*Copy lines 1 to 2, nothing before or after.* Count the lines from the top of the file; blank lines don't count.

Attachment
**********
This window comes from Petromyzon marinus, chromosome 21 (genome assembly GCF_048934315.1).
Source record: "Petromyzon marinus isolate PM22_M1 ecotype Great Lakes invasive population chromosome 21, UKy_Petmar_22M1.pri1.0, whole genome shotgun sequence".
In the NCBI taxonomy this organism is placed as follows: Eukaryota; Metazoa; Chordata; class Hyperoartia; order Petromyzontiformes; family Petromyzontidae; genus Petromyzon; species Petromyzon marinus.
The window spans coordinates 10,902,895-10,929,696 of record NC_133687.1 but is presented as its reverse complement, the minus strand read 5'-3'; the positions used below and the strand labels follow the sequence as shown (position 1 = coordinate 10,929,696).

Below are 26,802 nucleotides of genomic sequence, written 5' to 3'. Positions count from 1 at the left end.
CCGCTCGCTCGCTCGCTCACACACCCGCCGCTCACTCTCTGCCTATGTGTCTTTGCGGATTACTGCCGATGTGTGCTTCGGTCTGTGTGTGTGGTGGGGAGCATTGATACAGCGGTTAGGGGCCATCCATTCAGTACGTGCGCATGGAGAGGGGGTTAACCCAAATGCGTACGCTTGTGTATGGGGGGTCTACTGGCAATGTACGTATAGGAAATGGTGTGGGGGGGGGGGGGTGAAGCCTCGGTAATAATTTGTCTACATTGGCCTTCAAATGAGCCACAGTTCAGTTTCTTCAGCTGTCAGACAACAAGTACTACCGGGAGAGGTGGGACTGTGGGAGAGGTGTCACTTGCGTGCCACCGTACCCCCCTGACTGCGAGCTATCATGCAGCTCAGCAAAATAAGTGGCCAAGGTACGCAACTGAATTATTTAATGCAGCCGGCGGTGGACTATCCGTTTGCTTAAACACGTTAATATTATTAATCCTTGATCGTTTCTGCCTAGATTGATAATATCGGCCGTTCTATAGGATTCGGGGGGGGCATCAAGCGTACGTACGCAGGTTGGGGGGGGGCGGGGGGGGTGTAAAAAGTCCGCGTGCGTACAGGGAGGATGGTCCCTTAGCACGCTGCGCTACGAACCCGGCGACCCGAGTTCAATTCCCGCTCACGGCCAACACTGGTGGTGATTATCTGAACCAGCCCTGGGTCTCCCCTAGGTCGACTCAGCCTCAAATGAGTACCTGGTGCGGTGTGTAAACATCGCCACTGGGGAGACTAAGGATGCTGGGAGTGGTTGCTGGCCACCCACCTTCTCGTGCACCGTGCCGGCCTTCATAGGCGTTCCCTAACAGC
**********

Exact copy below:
This window comes from Petromyzon marinus, chromosome 21 (genome assembly GCF_048934315.1).
Source record: "Petromyzon marinus isolate PM22_M1 ecotype Great Lakes invasive population chromosome 21, UKy_Petmar_22M1.pri1.0, whole genome shotgun sequence".